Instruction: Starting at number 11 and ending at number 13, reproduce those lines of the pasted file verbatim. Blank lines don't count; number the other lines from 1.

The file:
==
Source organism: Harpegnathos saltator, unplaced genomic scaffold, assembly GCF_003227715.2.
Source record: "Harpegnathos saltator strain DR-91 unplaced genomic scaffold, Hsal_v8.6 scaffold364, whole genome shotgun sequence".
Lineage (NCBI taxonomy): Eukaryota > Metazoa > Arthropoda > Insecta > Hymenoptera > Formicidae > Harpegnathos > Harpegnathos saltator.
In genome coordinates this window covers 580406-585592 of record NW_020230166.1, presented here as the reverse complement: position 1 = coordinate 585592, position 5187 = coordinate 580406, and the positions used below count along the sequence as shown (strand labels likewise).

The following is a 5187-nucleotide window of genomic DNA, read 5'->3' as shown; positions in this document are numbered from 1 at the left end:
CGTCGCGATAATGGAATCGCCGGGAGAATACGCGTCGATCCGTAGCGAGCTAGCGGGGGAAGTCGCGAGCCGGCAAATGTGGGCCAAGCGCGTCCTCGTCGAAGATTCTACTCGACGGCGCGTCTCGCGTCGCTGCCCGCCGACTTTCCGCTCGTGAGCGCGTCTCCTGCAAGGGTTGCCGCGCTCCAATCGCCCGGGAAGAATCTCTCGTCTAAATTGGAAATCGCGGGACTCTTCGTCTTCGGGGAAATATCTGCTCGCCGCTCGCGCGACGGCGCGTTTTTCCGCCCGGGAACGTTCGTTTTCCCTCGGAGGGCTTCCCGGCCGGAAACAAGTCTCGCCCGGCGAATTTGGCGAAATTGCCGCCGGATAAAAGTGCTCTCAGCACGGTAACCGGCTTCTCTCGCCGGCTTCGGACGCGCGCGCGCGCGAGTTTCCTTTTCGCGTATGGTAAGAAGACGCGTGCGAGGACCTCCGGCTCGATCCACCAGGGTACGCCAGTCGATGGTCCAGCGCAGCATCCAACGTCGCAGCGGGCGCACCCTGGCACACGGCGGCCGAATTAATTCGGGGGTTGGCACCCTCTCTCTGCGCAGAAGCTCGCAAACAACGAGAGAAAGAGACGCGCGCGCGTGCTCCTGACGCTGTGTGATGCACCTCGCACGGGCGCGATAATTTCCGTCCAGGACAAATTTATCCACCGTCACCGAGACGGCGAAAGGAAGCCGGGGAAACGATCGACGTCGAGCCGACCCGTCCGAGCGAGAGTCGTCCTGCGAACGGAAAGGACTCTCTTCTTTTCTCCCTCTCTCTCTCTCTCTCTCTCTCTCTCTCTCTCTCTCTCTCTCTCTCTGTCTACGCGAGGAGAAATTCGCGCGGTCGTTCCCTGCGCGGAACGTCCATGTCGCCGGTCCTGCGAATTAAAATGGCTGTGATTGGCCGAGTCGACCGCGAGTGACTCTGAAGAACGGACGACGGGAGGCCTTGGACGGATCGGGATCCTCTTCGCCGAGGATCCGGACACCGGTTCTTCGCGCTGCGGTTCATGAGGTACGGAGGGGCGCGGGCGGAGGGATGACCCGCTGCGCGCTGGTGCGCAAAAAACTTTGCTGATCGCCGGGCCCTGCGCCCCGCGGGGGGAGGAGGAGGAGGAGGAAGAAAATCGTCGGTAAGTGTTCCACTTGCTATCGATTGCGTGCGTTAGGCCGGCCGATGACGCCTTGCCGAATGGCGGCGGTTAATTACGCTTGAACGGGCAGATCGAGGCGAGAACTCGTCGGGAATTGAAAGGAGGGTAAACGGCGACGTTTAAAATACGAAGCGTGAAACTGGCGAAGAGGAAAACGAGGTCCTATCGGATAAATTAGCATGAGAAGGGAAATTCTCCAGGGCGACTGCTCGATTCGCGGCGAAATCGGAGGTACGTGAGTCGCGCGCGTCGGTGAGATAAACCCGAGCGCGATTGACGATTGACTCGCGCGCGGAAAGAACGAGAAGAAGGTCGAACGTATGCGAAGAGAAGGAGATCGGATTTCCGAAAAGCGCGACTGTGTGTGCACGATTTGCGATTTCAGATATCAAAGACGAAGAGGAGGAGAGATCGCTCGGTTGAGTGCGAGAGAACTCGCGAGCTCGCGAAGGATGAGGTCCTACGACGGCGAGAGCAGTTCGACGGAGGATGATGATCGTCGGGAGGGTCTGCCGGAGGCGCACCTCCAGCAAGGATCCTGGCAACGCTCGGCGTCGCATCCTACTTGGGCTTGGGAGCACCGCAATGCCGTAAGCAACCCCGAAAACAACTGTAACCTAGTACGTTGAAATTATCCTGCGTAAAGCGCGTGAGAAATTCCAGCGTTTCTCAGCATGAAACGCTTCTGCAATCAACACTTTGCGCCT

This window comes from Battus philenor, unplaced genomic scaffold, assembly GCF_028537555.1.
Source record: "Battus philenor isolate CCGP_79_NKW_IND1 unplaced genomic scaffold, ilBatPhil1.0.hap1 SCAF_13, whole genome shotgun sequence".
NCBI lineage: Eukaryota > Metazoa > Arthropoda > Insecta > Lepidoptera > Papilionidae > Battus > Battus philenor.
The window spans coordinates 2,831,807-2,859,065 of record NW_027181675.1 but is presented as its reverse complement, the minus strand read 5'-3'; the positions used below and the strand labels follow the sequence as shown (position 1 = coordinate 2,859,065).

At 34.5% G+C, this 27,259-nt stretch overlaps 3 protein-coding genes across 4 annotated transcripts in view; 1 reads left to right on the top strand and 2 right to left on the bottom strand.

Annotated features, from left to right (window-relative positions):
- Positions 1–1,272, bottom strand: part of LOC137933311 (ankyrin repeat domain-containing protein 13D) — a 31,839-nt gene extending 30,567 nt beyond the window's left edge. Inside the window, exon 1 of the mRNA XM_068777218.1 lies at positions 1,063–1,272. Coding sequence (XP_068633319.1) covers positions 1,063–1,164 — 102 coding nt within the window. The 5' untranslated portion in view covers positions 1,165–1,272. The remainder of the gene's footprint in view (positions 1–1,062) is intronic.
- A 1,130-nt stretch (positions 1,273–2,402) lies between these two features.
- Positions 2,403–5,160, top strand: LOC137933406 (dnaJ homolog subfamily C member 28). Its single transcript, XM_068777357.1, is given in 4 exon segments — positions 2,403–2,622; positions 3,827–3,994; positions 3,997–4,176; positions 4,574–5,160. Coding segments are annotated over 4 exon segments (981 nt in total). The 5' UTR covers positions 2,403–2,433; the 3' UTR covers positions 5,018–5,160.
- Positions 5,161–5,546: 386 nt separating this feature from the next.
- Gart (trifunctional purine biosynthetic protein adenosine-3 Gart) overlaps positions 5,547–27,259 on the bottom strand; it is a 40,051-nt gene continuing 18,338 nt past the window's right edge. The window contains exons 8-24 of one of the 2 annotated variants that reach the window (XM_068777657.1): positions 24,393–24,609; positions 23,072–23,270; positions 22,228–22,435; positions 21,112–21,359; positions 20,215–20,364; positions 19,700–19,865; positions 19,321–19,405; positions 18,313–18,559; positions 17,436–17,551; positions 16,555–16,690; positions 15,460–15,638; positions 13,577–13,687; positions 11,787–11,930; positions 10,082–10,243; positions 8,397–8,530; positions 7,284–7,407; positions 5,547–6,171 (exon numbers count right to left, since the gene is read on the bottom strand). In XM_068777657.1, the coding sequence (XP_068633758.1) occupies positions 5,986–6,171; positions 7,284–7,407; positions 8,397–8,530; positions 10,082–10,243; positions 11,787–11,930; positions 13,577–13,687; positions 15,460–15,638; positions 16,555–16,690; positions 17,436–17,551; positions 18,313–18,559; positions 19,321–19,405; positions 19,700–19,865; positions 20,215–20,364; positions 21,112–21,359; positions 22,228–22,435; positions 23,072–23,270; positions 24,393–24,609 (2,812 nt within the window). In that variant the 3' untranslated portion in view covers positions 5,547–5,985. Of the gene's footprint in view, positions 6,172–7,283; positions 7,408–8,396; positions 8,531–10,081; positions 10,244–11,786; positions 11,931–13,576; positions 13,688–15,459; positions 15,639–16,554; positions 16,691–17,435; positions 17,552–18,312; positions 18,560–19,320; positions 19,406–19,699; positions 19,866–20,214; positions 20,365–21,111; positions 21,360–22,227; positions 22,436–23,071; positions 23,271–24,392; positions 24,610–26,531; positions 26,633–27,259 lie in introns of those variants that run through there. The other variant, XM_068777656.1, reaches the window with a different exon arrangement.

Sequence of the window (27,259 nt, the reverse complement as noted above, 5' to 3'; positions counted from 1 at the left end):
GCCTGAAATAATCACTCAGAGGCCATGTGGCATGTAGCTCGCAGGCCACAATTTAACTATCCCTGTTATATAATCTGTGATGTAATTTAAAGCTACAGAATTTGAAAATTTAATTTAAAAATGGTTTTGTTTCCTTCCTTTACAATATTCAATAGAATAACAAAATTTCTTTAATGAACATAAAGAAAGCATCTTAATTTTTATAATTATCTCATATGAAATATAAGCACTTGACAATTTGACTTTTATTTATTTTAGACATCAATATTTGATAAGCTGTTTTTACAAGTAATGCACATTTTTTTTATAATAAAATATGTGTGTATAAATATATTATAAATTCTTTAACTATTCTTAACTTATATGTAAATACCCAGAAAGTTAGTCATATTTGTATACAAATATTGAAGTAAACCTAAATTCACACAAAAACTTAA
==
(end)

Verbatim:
At 34.5% G+C, this 27,259-nt stretch overlaps 3 protein-coding genes across 4 annotated transcripts in view; 1 reads left to right on the top strand and 2 right to left on the bottom strand.

Annotated features, from left to right (window-relative positions):
- Positions 1–1,272, bottom strand: part of LOC137933311 (ankyrin repeat domain-containing protein 13D) — a 31,839-nt gene extending 30,567 nt beyond the window's left edge. Inside the window, exon 1 of the mRNA XM_068777218.1 lies at positions 1,063–1,272. Coding sequence (XP_068633319.1) covers positions 1,063–1,164 — 102 coding nt within the window. The 5' untranslated portion in view covers positions 1,165–1,272. The remainder of the gene's footprint in view (positions 1–1,062) is intronic.